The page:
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Angus and Betty

Mac and his wife, Betty, were life partners for 70 years. He relied on her to be his best critic and advisor and their devotion to each other was inspirational.

Mac and Betty grew up in Waukesha, WI, knew each other in grade school and became high school sweethearts. They fell in love and were together from that point on — through college, Mac’s professional education in photography (which his father thought was “crazy” and Betty whole heartedly supported), throughout his career at the Journal, IH, and the university, and the remainder of Betty’s life. Betty assisted him on photo feature stories, holding lights, and breaking down barriers with new subjects. They were married for 70 years.

Of course you really couldn’t love Mac and not come to adore his wife, Betty. Betty was Mac’s partner — not just a spouse or a life partner — but a true partner in everything. His work was her work and she was as dedicated and perfectionistic as he was. He used her as a sounding board. She typed all of his work (he was a single-finger typist), edited his writing and was his most honest critic and editor (she too had a very sensitive bullshit detector, but her way of stating it made you feel good about your self, at least until you thought about it) and she wasn’t above leveling that honesty at Mac, who with a smile on his face would symbolically twist a knife in the air. He trusted her insight over all others.

It was Betty who had the photographic memory of all of Mac’s students and colleagues — she could tell you who they were, when they graduated and where they went — not to mention much more personal information. Mac would freely admit that if there were papers that would be needed later, he would entrust them to Betty so they could actually be found. Betty was always thoughtful of Mac’s students; in fact it was Betty who started the tradition of dinner at their home for photo-j students following their final exam. It was Betty who made Mac more accessible, more human.         — John Dengler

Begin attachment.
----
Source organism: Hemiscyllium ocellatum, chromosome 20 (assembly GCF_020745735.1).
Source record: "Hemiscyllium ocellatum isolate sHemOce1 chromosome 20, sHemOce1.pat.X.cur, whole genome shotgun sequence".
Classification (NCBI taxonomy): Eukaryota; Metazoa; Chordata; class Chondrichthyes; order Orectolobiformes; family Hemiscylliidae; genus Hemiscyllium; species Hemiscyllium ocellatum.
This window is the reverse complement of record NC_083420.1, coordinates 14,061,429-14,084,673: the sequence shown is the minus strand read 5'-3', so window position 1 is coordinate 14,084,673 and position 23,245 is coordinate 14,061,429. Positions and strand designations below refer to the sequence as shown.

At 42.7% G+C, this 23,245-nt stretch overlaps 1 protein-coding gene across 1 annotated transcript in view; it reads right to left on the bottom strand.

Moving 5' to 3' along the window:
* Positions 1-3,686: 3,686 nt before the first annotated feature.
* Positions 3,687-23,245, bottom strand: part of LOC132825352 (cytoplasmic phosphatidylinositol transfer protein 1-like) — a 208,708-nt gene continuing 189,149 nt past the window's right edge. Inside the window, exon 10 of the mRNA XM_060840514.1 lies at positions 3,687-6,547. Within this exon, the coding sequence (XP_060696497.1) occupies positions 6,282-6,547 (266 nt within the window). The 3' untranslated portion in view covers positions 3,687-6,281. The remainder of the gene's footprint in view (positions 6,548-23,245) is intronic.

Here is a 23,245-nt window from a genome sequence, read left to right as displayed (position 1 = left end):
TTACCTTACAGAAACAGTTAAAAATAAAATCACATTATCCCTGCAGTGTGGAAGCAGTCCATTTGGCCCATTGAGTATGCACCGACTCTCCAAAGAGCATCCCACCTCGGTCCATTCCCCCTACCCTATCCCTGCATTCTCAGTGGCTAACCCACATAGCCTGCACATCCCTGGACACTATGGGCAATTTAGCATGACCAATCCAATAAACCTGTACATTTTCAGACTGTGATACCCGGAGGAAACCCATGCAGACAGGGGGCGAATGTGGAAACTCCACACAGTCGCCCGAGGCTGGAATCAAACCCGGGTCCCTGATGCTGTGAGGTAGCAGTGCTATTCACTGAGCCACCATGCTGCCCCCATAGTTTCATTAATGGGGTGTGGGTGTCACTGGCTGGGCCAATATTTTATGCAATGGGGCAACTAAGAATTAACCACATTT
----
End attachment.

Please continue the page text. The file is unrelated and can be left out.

Mac always had a project in the works. When he was part of the International Harvester layoffs in 1971 he didn't just sit around. What does he do, but writes THE book on picture editing with Gerald Hurley. Then when his own students weren’t able to photograph at the Missouri Photo Workshop, he initiates a series of Missouri River town workshops and books, and finally does three more books in retirement. Mac was in his late 80's when he started the last book, finishing it at age 91.

Not content to rest on that, he and Betty then dreamed of ensuring recognition of photojournalists’ efforts. Mac was a frugal man and had saved for what he thought were the important things in life. About two years ago, he and Betty, approached the Missouri School of Journalism about making a significant donation to ensure that photojournalism would be preserved and recognized for its important role in journalism. This has resulted in the creation of the Angus and Betty McDougall Center for Photojournalism Studies, which now exists with some beginning programming and Web presence and in the archiving of Mac’s work and the eventual archiving of other photojournalism work and the eventual renovation of the Photojournalism Lab to update the lab and create a physical space for the McDougall Center.